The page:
Why are they published, and who reads them? Is it when a person reaches a certain age and wants a sense of security that death and age are relative issues — that there is not a necessary connection between the two? Was mortality ever questioned?
When we come across an octogenarian’s obituary, we may merely marvel at such longevity and perhaps with some admiration declare, “At least he lived a long life”; but when we view a young person’s description on the next page, we wonder with sadness at the suddenness of it all. Was it necessary or inevitable? How must the parents feel —for that is the horror of every parent, is it not, to bury one’s child before one’s self?
Obituaries provide some level of comfort — of a final testament and declaration to the world that seemingly never cared; on a practical level, to provide whatever social or legal notice to surviving beneficiaries; and as a reminder to us all that life should be celebrated and not mourned — at least for those still living.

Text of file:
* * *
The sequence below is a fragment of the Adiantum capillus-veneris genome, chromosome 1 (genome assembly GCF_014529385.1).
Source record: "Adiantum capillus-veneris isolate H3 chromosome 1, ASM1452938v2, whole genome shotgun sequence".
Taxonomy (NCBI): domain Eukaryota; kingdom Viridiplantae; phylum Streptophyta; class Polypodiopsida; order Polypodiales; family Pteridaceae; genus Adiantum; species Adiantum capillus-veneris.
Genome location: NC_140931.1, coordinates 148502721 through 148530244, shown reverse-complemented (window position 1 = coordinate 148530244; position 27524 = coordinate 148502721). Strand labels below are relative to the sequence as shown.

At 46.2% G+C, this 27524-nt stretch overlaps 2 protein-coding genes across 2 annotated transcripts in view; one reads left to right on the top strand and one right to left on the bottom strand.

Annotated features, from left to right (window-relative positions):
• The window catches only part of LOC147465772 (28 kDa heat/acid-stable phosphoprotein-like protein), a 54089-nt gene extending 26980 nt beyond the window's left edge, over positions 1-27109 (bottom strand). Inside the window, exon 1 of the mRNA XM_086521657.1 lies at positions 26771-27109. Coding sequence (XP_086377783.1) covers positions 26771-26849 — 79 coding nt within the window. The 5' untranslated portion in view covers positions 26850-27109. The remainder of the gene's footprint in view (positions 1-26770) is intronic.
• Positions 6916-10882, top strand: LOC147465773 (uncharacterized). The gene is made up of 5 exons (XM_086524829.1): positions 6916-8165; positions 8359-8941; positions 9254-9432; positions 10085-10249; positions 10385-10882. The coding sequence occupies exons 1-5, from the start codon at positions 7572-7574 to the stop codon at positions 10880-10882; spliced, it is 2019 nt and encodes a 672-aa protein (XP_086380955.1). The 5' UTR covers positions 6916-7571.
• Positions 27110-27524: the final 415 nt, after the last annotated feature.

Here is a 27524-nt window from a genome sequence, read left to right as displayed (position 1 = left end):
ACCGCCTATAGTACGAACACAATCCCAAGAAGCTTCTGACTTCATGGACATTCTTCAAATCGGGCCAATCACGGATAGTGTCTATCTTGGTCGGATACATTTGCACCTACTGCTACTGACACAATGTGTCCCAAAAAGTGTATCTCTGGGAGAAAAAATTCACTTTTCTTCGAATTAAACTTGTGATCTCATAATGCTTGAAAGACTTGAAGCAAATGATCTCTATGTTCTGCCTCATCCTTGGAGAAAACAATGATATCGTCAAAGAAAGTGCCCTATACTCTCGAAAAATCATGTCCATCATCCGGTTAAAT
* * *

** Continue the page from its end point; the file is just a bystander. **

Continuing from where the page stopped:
For Federal employees and U.S. Postal workers who suffer from ill health and where health becomes a daily reminder that there are some things in life which are not worth sacrificing, reading the obituaries should jar one into realizing that being a sacrificial lamb at the altar of a Federal Agency or the Postal Service is never a worthwhile goal. If your health is deteriorating and you have a medical condition which prevents you from performing all of the essential elements of your Federal or Postal job, it may be time to consult with an experienced attorney who specializes in Federal Disability Retirement benefits.
In the end, you do not want to read your own obituary and shake your head saying, “Too young, too foolish, too late.”
Robert R. McGill, Esquire